Are Your Sales People Selling?
I’ve got a question for you. It sounds a little like one of those confused movie scenes with two people arguing in circles, so bear with me. Here goes…
Do you know what they don’t know? And if they don’t know, what are you doing to make sure they know? I’m referring to your sales team and I’ve got some very strong evidence that they’re not selling, they’re only telling!
Thank you for humouring me – now I’ll get to the point.
One of our clients wanted a custom-made sales questionnaire designed to identify the training needs of existing staff and any new hires. We did this and it was so successful we have rolled it out into our interviewing.
The results, across 50 Sales Representatives and Account Managers in the hardware (merchant and associated reseller channels) and general building supplies (trade and specification) were enlightening to say the least and actually more than a little frightening.
In fact what we found is quite possibly a major contributing factor to the constant erosion of margin affecting our businesses and indeed the greater industry.
DO YOU HAVE SALESPEOPLE WHO CAN SELL?
Here’s what we discovered – hold on to your hat! – 70% of salespeople do not close on a proposal. Instead they’re leaving the client with the proposal and adding several steps to the sales process without any call to action or commitment from the client.
It became apparent that, for 70% of salespeople in our market, good follow-up is more important than actually taking a prospect through a measured and win-win sales process resulting in an equitable sale at that call.
A whopping 70% of those tested could not work through the sales steps involved with overcoming a client’s price objection and a further 60% when pressed on this would look for a cheaper product in their range to sell based on the perceived “client’s budget”.
This was actually the most alarming find for us – that 50% of salespeople tested will either drop their margin there and then or, even more alarming, contact their Manager for permission to do a deal for the client. This not only erodes their own accountability but also raises some questions about the Sales Manager’s ability, doesn’t it?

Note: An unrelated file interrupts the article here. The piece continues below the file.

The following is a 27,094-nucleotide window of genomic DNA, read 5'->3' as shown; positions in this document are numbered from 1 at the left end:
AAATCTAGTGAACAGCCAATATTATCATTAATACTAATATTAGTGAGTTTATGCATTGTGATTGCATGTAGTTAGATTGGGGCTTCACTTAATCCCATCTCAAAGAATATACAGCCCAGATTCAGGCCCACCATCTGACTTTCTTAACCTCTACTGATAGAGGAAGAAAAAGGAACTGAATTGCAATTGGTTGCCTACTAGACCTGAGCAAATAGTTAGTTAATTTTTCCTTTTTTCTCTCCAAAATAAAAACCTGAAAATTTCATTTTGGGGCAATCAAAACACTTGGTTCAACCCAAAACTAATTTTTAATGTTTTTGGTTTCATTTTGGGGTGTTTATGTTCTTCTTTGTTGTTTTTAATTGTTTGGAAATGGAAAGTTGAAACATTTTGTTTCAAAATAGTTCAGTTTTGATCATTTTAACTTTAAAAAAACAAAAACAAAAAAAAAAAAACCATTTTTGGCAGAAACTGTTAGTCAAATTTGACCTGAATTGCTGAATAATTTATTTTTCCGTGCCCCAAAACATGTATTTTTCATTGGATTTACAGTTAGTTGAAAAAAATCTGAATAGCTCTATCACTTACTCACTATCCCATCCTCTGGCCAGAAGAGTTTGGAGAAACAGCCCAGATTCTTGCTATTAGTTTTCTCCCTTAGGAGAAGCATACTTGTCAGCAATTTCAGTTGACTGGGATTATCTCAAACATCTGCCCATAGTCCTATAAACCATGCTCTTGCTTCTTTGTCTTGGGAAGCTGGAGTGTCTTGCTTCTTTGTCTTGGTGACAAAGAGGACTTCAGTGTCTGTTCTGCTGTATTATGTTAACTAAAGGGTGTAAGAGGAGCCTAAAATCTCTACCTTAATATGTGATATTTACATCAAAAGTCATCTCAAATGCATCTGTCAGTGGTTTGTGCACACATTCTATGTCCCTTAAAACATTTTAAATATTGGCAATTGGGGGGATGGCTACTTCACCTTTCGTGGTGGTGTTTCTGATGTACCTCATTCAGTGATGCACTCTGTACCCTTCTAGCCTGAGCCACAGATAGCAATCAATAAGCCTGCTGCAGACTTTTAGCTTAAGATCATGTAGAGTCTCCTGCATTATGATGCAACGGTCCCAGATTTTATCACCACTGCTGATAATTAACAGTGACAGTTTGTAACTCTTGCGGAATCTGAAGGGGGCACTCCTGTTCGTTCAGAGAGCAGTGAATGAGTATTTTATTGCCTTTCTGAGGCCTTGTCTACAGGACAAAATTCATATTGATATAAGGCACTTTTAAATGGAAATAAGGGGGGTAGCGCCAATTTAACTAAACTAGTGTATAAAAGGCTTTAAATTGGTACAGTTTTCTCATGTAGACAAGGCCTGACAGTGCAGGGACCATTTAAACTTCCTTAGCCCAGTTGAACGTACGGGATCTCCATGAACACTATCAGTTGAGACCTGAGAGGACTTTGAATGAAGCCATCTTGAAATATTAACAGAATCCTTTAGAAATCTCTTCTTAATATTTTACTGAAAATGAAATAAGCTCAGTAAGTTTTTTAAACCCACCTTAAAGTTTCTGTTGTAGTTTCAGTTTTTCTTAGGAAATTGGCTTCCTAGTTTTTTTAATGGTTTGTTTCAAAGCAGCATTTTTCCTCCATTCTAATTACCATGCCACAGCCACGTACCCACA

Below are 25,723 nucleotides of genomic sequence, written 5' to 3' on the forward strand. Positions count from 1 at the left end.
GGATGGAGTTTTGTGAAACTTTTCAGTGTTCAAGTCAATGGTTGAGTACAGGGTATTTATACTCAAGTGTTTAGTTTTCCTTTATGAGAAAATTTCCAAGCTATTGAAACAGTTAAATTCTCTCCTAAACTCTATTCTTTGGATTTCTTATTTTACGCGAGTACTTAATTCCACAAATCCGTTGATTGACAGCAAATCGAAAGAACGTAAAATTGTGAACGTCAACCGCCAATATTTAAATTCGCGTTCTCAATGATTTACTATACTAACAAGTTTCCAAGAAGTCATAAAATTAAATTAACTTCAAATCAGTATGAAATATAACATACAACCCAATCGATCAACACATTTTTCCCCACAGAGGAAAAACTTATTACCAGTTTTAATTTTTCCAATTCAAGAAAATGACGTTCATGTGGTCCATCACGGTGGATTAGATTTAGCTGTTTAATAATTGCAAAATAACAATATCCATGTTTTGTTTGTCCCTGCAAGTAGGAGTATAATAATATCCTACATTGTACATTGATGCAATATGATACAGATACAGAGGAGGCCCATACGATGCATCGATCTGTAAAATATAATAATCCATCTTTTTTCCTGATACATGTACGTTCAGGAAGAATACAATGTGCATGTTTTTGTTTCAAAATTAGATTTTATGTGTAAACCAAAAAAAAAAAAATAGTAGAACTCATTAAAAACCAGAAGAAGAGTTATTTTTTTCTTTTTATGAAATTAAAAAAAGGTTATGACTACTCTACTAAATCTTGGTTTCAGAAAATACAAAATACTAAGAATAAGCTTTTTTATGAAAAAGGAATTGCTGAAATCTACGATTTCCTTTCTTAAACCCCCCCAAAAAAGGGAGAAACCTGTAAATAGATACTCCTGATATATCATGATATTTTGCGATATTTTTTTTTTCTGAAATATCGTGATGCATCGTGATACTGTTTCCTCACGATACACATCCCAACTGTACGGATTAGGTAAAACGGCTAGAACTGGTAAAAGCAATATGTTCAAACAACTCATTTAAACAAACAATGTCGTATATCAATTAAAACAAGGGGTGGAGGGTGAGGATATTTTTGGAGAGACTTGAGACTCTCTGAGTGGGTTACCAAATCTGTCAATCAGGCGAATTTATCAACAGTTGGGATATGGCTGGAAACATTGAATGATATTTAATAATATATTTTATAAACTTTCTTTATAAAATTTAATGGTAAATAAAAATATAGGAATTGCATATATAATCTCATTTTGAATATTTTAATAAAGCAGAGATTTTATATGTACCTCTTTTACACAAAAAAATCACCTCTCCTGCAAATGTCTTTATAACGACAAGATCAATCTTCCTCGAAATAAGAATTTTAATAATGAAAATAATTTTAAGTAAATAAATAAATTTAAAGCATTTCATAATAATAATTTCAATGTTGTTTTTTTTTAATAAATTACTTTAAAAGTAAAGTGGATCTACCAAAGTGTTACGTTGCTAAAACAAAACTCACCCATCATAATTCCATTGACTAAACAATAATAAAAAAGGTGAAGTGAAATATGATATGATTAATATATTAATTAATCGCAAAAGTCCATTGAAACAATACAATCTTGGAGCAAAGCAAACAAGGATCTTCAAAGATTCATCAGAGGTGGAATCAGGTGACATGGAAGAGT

Let’s just run through some of our findings:
- 50% could not effectively overcome a quality objection, i.e. turn a client’s concerns over your product when compared to a competitor’s into a sale.
- 40% cannot work out gross margin, net profit or mark-up and therefore are likely unable to identify and pursue profitable deals for their business.
- 40% have no per client or per-call objectives and are doing the barest rudiments of sales and call planning.
- 30% hadn’t spent a day in the field with their Sales or Line Manager in the past three months.
- 80% hadn’t learned or been shown anything by their Manager in that time that had led to a change in sales behaviour(s) or an increased perception of their role or their employer’s expectations.
I’m sure you will agree with me that these are concerning statistics and proof that we are not really selling to our customers. Instead we are telling them “stuff” and expecting them to respond favourably. When they don’t, it’s highly likely we are then evading this and either dropping our prices or pushing a lower margin product.
WHAT HAS THIS TO DO WITH RECRUITMENT?
Now I hope you can see that all this has a direct correlation with your hiring processes and ongoing training and support initiatives?
See, you either hire people that can do this for you and have the ability to increase or at least maintain your margins, or you train the people in your team to do this and in doing so, identify and possibly look at removing those who can’t.
It’s absolutely possible to tweak your recruitment of salespeople to a point where you are literally ruthless about those who join your business and ensuring they have the ability to promote your products in the market as absolutely favourable compared to your competitors’ and worth every penny!
There was also another question which all this raised for me – instead of hiring for client base or industry experience, shouldn’t you be looking outside your industry for talent who can really sell, and then teach them your business?
So now you know what they don’t know – what are you going to do about it?